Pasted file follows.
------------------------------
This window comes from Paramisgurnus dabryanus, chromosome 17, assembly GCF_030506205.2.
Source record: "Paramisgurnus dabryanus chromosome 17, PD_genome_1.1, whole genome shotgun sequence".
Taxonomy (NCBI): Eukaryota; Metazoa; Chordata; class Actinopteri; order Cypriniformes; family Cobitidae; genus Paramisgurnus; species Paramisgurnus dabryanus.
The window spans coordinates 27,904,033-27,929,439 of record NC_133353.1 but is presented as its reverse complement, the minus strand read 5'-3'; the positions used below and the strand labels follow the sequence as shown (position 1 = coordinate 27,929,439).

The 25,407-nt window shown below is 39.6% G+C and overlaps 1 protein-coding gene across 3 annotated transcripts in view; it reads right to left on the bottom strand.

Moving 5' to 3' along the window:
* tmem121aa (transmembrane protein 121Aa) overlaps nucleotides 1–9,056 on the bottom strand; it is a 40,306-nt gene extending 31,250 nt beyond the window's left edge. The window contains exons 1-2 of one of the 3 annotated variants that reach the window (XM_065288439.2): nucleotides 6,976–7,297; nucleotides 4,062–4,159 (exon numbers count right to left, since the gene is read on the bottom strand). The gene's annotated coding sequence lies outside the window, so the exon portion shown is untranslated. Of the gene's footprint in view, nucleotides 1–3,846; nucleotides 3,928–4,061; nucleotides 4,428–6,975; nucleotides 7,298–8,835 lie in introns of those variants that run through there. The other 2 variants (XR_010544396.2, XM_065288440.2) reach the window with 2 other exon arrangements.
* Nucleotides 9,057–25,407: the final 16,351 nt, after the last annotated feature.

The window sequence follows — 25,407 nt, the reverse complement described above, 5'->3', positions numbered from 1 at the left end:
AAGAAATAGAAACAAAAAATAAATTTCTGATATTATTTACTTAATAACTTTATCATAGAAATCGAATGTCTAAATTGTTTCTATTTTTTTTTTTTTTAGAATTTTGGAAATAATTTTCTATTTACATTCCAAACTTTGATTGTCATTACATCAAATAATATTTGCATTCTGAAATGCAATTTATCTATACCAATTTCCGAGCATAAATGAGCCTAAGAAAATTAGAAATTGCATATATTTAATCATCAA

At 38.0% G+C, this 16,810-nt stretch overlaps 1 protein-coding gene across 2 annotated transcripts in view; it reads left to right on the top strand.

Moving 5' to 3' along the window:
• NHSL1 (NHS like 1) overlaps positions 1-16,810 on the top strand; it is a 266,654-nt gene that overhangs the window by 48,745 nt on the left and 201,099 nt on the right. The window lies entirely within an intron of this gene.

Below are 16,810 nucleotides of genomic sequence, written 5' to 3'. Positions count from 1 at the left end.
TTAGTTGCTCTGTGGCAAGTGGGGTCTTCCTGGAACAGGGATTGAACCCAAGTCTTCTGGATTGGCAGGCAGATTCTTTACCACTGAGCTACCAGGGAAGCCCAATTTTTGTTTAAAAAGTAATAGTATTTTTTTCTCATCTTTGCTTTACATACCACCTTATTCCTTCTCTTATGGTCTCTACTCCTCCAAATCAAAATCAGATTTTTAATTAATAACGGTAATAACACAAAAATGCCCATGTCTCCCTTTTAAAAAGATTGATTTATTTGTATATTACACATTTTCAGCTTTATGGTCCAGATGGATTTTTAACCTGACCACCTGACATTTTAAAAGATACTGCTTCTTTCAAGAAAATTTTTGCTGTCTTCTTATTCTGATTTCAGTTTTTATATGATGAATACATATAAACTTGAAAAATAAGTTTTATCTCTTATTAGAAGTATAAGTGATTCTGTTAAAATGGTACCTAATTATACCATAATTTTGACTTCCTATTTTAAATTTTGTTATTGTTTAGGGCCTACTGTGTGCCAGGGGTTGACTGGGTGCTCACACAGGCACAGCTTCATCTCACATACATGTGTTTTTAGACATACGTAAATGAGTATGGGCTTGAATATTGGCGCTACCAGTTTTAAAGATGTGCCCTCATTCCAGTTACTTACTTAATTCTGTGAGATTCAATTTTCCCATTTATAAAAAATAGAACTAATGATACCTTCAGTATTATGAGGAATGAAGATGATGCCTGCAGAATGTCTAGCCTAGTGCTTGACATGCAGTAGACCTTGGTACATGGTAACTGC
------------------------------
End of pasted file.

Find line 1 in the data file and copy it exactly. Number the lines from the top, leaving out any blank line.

This window comes from Paramisgurnus dabryanus, chromosome 17, assembly GCF_030506205.2.